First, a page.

Energy drinks tied to serious brain injuries in teens

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photo credits:foxnews.com

By NewsGram Staff Writer

Toronto: Teenagers who consume energy drinks are much more likely to sustain traumatic brain injury(TBI), new research suggests.

photo credits:blogs.rsc.org
photo credits:blogs.rsc.org

“We have found a link between increased brain injuries and the consumption of energy drinks or energy drinks mixed with alcohol,” said Michael Cusimano, neurosurgeon at St. Michael’s Hospital in Ontario in Canada.

Teenagers who reported a traumatic brain injury in the past year were seven times more likely to have consumed a lots of energy drinks than those without a history of serious brain injury, the findings showed.

The researchers also found that teenagers who reported sustaining a TBI within the past year were at least twice as likely to have consumed energy drinks mixed with alcohol than those who reported sustaining a TBI more than a year ago.

“It is particularly concerning to see that teens who report a recent TBI are also twice as likely to report consuming energy drinks mixed with alcohol,” Robert Mann, senior scientist at Centre for Addiction and Mental Health in Toronto.

For the study, researchers analysed information from a survey of more than 10,000 students ages 11 to 20 in Ontario in 2013.

However, the researchers do not know whether energy drink consumption leads to brain injuries or it is the other way around.

It is possible that people who consume energy drinks also have other underlying factors that predispose them to experiencing a TBI, the researchers said.

For example, these individuals could have a personality type that tends to take risks, Live Science reported.

“While we cannot say this link is causal, it is a behaviour that could cause further injury and so we should be looking at this relationship closely in future research,” Mann noted.

The study also cautioned that energy drink consumption could interfere with recovery efforts for teens who have sustained a TBI.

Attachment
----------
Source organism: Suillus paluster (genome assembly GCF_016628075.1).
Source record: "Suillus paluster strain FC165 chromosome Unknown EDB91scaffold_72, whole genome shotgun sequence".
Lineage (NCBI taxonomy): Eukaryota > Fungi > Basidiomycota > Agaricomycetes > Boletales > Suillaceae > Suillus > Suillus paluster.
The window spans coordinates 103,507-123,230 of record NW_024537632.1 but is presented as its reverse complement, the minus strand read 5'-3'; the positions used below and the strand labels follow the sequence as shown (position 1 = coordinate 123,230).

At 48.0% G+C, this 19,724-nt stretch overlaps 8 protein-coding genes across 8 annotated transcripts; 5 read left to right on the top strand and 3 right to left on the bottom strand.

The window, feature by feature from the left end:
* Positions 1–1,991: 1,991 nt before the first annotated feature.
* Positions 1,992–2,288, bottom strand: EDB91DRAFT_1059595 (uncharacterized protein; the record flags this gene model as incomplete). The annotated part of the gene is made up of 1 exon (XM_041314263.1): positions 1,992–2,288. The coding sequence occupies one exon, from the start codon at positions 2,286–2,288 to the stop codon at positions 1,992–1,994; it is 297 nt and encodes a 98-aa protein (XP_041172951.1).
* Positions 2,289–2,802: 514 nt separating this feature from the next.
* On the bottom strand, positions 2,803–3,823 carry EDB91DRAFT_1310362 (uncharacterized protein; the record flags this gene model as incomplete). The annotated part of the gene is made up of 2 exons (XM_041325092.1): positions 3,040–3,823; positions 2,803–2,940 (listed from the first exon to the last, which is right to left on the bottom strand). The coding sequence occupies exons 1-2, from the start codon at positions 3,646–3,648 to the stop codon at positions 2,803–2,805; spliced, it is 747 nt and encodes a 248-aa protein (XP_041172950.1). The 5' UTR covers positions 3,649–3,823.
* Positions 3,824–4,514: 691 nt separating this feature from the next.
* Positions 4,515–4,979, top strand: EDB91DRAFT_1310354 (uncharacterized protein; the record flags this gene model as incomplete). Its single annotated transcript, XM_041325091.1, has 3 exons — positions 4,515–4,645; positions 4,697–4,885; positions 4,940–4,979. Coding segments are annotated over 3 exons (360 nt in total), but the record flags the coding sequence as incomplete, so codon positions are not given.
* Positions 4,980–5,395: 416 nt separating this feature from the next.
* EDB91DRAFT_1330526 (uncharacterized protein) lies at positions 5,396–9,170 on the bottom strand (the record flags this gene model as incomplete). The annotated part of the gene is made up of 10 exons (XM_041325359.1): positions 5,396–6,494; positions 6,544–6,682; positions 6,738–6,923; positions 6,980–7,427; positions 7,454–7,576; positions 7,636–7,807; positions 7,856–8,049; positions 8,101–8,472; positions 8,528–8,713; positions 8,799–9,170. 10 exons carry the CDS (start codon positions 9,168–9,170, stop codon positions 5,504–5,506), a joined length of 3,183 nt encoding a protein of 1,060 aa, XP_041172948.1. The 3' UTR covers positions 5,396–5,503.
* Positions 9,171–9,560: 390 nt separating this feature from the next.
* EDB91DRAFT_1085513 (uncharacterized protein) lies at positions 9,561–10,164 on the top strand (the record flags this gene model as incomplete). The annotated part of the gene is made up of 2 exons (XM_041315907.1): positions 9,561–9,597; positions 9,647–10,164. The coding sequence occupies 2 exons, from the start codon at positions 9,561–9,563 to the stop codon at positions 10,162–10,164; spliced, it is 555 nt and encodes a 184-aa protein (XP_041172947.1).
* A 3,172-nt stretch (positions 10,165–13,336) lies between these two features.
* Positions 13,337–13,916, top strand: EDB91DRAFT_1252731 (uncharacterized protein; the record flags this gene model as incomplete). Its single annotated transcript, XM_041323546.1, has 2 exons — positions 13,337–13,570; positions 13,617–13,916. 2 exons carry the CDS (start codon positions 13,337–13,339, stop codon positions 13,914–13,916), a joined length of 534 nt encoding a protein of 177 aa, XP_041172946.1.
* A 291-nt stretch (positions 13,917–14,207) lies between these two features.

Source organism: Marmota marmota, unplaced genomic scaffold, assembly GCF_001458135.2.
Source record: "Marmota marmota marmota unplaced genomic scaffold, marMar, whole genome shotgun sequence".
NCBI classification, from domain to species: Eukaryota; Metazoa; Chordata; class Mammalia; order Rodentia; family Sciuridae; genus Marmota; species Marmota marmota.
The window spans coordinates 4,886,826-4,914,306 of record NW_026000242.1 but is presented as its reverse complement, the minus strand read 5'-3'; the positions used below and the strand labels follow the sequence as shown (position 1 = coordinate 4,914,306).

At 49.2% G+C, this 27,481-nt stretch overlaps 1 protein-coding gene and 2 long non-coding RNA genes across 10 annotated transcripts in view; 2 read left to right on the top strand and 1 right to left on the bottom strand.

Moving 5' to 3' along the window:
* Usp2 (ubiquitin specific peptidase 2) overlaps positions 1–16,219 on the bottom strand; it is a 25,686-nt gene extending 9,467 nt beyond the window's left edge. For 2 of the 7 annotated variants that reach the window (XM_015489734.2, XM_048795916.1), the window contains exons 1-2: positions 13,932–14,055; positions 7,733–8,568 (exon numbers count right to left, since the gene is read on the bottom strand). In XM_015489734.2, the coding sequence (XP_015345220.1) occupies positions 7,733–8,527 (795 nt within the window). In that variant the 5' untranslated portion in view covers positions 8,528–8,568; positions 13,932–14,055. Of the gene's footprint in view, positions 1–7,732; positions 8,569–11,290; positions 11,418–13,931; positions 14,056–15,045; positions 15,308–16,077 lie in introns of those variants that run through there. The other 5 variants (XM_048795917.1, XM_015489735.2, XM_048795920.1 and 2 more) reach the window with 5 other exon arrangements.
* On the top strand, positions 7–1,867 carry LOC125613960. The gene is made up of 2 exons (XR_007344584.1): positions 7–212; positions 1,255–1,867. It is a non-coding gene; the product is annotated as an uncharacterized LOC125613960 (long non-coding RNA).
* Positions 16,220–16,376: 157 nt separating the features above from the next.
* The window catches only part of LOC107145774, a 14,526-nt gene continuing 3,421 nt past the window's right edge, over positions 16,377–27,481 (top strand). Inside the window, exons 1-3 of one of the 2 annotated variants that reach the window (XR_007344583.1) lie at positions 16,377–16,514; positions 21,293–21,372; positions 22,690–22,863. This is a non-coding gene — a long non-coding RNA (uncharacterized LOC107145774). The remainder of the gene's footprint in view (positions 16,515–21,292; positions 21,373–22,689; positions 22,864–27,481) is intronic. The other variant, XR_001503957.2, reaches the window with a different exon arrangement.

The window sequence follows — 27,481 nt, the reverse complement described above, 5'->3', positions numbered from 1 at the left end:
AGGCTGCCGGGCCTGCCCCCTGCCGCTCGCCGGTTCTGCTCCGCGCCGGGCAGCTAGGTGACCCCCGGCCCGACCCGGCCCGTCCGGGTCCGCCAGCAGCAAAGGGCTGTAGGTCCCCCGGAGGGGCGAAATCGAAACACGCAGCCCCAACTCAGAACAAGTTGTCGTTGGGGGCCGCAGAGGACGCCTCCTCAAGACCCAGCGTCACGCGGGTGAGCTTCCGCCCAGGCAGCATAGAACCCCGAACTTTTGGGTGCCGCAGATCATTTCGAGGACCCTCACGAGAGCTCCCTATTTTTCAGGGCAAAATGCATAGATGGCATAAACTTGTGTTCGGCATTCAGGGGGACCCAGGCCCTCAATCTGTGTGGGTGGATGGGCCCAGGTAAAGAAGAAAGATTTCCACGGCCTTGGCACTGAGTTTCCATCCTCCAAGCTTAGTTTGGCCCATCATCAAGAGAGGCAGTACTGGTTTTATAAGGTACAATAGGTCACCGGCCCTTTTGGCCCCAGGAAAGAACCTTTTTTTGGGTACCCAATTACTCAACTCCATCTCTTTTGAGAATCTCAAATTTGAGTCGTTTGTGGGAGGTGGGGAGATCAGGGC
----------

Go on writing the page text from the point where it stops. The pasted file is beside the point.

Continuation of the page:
“Energy drinks, such a Red Bull and Rockstar, contain high levels of caffeine and change the chemical state of the body, which can prevent people from getting back on track after a TBI,” Cusimano said.

The study was published in the journal PLOS ONE along with inputs IANS.

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80% of Children Diagnosed With Cancer Do Not Survive Beyond Teenage: Study

Fighting a deadly disease like cancer at a tender age makes these young one real heroes; and such survivors teach this world the true meaning of challenging the adversary and emerging victorious

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Cancer
The World Health Organization's Global Childhood Cancer Initiative has set a global target to achieve 60 per cent survival rate among the children suffering from cancers by 2030. Pixabay

 It is estimated that nearly 300,000 children up to the age of 19 years are diagnosed with cancers worldwide; and only 20 per cent of them survive to live beyond their teenage.

The situation is equally grim among the low-income sections in India, and the medical fraternity is trying to help such children live long and lead a healthy life, said doctors at Hyderabad-based Continental Hospitals on the occasion of ‘International Childhood Cancer Day’ on Saturday.

The World Health Organization’s Global Childhood Cancer Initiative has set a global target to achieve 60 per cent survival rate among the children suffering from cancers by 2030.

The Continental Hospitals said that it is committed to play a constructive role in reaching the benchmark set by the WHO.

The hospital celebrated the young heroes who not just survived childhood cancers but are leading a healthy and successful lives. Their lives are filled with optimism and will surely encourage others with similar ailments to fight until they defeat the cancer in their body.

The doctors stressed the need to ensure that the hope is not lost in cases of childhood cancers. Such children need right advice from doctors and family around to keep the spirits high and help them fight the disease.